Very few of the homes or other buildings placed in those early days on lots of the "old town" still stand. Of those that have stood a hundred years or more, the oldest by the records is the present Colonial Inn, built in 1802 by Peck. The Odd Fellows Hall at the corner of Main and Lee streets was once the Presbyterian Church, built in 1847. Across from it on Main Street is a residence built by John Spickard, and at 206 Main street a residence that was once servant quarters, both built before 1850. On Penn street at 103, and at the corner of Wharton and Roanoke streets are residences built between 1830 and 1835.
These early settlers lived close to God. The family bible and worship in homes meant s much to them as the new land from which they prospered. But sectarianism was already flourishing. Lutheranism cam first with the Germans. Three miles west of the present Blacksburg a monument marks "St. Peter's Evangelical Lutheran Church 1750-1885...the first church west of the Alleganies and the third Lutheran Church in Virginia." The Lutherans first established a church in town in 1883.
Methodism was also strong in the area by the latter part of the 18th Century. When the town was laid out, lot 40 was assigned to the Methodists, who promptly built a log church, which was also used by the Presbyterians until about 1830. The Methodists built a new church on the same site, a brick one, in 1840, with a gallery for slaves.
The Presbyterians built their first church in 1833 and a brick one in 1847. They "were rejoicing considerably and naturally over their successful effort, " so wrote Prof. T. N. Conrad, "when Col. Bob Preston, in his characteristic style, declared that the Methodists should build 'a church wider than the Presbyterian church and higher than the Presbyterian church,' which was done (but not until 1906). The Baptist church, a brick building which stood where now the present church stands, was built next. It went to ruins during the war."
Occasional services in homes were held by Episcopalians beginning in 1856; then regular services in a college class room began in 1873. They erected their first, and present, church building in 1875.
The St. Paul African Methodist Episcopal Church was founded in 1857, with a building later on in the same location as the present one on Penn street. The First Baptist Church was founded by Negro worshippers in 1874 and also maintains its original location on Clay street.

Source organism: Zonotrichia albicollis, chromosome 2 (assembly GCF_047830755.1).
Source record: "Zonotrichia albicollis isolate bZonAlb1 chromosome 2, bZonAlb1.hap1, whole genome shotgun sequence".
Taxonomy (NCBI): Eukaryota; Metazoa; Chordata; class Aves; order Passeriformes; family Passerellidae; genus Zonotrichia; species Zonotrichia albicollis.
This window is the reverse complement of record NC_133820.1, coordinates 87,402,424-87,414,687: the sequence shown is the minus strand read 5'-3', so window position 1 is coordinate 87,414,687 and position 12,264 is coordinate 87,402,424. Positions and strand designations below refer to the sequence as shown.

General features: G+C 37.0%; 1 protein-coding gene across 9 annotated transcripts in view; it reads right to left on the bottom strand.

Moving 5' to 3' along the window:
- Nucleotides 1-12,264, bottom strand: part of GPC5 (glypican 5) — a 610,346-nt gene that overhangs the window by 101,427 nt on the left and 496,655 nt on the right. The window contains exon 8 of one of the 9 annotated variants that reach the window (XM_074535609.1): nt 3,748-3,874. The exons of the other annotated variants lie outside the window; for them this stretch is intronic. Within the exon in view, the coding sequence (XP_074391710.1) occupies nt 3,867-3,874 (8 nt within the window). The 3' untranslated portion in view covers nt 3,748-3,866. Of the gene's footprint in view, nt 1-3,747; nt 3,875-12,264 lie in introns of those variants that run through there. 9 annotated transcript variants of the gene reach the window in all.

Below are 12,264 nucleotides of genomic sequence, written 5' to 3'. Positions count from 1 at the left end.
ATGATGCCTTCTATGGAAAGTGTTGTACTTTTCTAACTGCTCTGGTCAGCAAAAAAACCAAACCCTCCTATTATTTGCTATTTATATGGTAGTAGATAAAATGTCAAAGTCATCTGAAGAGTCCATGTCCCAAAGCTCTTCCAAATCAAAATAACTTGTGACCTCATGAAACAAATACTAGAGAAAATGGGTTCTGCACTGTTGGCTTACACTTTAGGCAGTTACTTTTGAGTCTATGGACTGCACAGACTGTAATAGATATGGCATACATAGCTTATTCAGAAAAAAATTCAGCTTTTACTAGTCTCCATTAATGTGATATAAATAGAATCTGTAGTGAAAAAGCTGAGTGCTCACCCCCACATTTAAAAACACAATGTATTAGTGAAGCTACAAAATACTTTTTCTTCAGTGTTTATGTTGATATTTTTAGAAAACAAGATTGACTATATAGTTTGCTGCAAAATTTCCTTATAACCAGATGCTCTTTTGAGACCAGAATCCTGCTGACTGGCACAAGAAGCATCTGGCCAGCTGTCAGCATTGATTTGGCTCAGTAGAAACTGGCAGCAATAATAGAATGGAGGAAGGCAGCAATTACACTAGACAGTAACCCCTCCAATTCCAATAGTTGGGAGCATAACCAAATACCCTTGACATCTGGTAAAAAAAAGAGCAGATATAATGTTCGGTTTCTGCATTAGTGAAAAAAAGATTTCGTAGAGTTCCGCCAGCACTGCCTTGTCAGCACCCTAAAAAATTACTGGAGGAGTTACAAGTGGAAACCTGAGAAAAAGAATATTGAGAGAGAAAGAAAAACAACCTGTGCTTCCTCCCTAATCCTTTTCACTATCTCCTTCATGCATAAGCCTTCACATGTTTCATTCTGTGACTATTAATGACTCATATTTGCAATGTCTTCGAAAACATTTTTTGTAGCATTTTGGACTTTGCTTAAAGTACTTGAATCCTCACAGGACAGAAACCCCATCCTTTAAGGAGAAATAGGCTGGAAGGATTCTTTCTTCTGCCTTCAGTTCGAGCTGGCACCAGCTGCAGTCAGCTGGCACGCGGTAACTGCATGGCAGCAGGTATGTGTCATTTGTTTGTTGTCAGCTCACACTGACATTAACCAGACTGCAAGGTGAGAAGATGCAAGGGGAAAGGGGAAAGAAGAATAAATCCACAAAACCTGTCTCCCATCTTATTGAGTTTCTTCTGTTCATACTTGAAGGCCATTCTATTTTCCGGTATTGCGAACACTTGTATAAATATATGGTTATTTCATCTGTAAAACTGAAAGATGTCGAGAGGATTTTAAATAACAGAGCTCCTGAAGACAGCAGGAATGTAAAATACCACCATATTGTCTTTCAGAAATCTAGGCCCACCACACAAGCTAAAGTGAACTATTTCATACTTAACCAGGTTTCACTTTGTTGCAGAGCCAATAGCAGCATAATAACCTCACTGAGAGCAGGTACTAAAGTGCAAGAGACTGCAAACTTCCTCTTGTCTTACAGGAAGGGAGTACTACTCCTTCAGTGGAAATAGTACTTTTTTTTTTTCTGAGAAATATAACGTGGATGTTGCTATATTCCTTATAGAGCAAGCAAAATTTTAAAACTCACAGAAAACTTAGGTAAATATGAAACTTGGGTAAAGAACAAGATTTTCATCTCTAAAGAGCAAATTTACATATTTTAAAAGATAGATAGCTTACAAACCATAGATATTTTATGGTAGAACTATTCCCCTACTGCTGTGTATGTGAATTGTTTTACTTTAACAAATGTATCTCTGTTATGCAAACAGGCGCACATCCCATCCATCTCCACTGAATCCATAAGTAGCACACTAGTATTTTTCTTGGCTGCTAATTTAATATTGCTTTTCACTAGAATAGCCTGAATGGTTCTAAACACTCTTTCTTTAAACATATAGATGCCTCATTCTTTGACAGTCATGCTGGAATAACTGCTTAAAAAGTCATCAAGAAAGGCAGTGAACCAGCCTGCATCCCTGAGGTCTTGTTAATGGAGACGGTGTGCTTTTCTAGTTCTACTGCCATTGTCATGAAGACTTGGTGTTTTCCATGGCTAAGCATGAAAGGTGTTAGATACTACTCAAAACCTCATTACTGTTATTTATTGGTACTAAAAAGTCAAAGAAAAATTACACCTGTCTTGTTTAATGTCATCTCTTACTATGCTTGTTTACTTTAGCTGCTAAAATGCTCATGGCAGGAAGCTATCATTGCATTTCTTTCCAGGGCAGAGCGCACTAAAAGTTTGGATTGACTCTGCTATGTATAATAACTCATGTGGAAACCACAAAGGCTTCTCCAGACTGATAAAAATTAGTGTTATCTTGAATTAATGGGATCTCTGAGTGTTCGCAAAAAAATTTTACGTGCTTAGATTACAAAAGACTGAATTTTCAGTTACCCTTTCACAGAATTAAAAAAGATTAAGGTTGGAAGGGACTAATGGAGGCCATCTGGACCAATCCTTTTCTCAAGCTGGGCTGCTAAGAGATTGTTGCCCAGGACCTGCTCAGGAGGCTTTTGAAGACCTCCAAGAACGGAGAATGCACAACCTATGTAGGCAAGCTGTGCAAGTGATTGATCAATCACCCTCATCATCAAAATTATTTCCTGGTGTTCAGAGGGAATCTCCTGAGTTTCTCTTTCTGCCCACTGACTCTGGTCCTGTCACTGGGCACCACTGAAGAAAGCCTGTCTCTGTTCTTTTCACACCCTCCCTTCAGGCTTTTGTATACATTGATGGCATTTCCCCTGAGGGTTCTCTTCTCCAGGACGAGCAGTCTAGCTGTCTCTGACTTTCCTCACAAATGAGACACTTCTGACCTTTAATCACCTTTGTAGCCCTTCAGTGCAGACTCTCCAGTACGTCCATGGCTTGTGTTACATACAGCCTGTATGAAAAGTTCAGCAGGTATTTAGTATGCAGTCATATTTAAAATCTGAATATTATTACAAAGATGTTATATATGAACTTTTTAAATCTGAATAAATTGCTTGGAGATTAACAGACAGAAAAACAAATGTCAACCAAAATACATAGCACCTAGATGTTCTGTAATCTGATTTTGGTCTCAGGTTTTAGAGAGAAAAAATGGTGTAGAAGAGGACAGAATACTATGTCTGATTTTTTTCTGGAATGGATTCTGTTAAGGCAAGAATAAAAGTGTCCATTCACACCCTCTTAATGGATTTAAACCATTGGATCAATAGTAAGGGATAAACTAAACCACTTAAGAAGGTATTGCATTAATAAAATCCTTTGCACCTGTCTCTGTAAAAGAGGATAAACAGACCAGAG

The Christian Church was founded in 1903, occupying the building vacated by the Baptists. Catholics of the community began holding services in homes some years before 1924, the date of their first building which still stands on Wilson Street. Their new edifice on Progress street was erected in 1948. A Wesleyan Methodist Church was founded here in 1939. They built in 1941 on Center street. The Church of God purchased its Blacksburg home form the Baptists in 1951.
Professor Conrad's "Early Blacksburg History" was recorded, incidentally, in the Blacksburg News of 1881, Vol. 1, No. 1. Whether there were issues other than that July 29 one, no one seems to know. There was a Blacksburg Post published in 1896, a Home News in 1916, and a Blacksburg Bugle in 1938 -- all short-lived.
From Conrad's account we learn that following the establishment of a town, "soon two or three dwellings, one log meeting house, one store, one blacksmith shop, one tannery and one tavern constituted Blacksburg."
"The log church or meeting house stood where the Presbyterian parsonage now stands, in which the pioneer preacher thundered the law in the ears of his primitive hearers." Of the houses Conrad wrote, "They were all made of logs, generally of one story, without a floor and rarely a nail used in their construction."
"Traveling was done altogether on horseback. As late as 1833 no light vehicle could be seen in or around Blacksburg. Trips to Richmond on horseback, a distance of two hundred and forty miles or more, were then common occurrence." School was taught in one of the homes and the neighborhood had a physician, Dr. John Floyd, who later became Governor of Virginia. "An epoch in building was marked by the erection of a brick house..." Conrad relates. "Soon travel or trade required a large tavern, and Mr. Rutledge built the hotel now occupied by Mrs. Mateer, and, to the wonder of the passer-by, painted it red."
"...The village had become quite a town and the inhabitants quite thrifty. The County Court had appointed Col. Rob. T. Preston, Chas. Black and Younger Hardwick to open a road to Overholtz' tannery, now Newport, and Alex Black was surveyor...There was then another road westward, called Bean Station road, or Crabb Orchard road...The road fever then began...The Salem and Pepper's Ferry road was opened...
"The Citizens felt the necessity of a female school and at once undertook the enterprise." By 1881 the Female Seminary building was the public school. It's four-room are part of the present old building used as part of the grade school.